The bad news is even a diligent lawyer would probably fail to spot the scam. He adds: “No solicitor is going to check behind a planning permission. You just cannot.”
Esders says the good news is that the extent of the scandal has been revealed and the authorities are now tackling the problem.
“People should have a lot more confidence in the area,” he says.
And, unsurprisingly, estate agents are keen to calm nerves. “The problems are largely historical now,” insists Chris McCarthy of Viva Estates in Almeria, which has about 3,500 properties for sale.
“There are people with very real problems but I think that is going to be resolved. This part of Spain is currently about the safest area to buy in because everybody now has to be extremely careful.”
None the less, there is concern at how many Britons have rushed into buying properties without proper advice.
“Most people, when they are buying abroad, tend not to use an independent lawyer. I find that amazing,” says Esders.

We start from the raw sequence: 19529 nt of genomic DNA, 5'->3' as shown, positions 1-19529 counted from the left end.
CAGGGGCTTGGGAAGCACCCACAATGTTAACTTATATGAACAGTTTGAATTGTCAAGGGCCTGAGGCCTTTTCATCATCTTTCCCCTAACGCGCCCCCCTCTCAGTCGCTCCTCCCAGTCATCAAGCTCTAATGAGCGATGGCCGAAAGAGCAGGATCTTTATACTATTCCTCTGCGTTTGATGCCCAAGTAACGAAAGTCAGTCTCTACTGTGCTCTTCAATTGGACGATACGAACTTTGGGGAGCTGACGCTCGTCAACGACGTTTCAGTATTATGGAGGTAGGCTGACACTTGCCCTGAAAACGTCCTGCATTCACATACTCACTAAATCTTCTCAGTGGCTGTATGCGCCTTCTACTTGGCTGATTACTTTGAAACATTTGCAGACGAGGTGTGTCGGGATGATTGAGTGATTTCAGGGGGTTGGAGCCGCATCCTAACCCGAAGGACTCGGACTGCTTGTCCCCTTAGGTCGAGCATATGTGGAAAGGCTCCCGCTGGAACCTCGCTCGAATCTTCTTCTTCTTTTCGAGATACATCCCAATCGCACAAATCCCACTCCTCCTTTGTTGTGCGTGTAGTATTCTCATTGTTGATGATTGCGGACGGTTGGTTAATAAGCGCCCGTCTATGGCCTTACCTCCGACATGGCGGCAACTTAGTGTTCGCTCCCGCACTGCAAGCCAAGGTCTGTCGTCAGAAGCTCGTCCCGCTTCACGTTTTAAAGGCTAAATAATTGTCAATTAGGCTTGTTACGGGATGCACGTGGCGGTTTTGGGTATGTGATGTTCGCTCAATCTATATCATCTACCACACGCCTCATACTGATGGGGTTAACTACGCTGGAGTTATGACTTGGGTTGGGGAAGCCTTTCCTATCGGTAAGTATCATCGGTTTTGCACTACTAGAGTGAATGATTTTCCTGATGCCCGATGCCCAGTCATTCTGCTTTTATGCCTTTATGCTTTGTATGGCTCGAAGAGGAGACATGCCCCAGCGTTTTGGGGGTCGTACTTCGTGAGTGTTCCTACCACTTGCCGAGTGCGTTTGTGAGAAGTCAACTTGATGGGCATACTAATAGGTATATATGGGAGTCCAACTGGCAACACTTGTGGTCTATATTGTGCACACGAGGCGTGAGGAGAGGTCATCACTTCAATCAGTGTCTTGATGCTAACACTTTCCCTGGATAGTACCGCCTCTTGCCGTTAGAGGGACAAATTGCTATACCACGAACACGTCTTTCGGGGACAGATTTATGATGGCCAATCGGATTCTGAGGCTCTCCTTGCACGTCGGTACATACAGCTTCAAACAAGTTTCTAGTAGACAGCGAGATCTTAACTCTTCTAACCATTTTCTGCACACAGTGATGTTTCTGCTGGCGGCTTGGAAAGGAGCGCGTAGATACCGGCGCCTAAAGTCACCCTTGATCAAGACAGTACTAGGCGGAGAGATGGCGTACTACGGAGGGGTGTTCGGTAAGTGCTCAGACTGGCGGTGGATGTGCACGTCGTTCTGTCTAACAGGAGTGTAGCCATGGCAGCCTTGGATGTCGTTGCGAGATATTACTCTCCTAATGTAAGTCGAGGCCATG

He suggests there are a number of reasons for this. For example, buyers possibly mistakenly believe the Spanish notarial system offers protection.
“People think the notary public is signing a deal off, and that is all they need; but the notary does not check they have planning permission,” he says.
Agents and developers also routinely advise would-be buyers they can rely on their lawyers. But the agent’s commission on a new-build property can be as much as 20 per cent, giving them a vested interest in seeing the deal go through, reveals Brian Marson, a British property law expert who moved to Marbella in 2003 and set up Legalanswers, a legal practice employing locally qualified lawyers.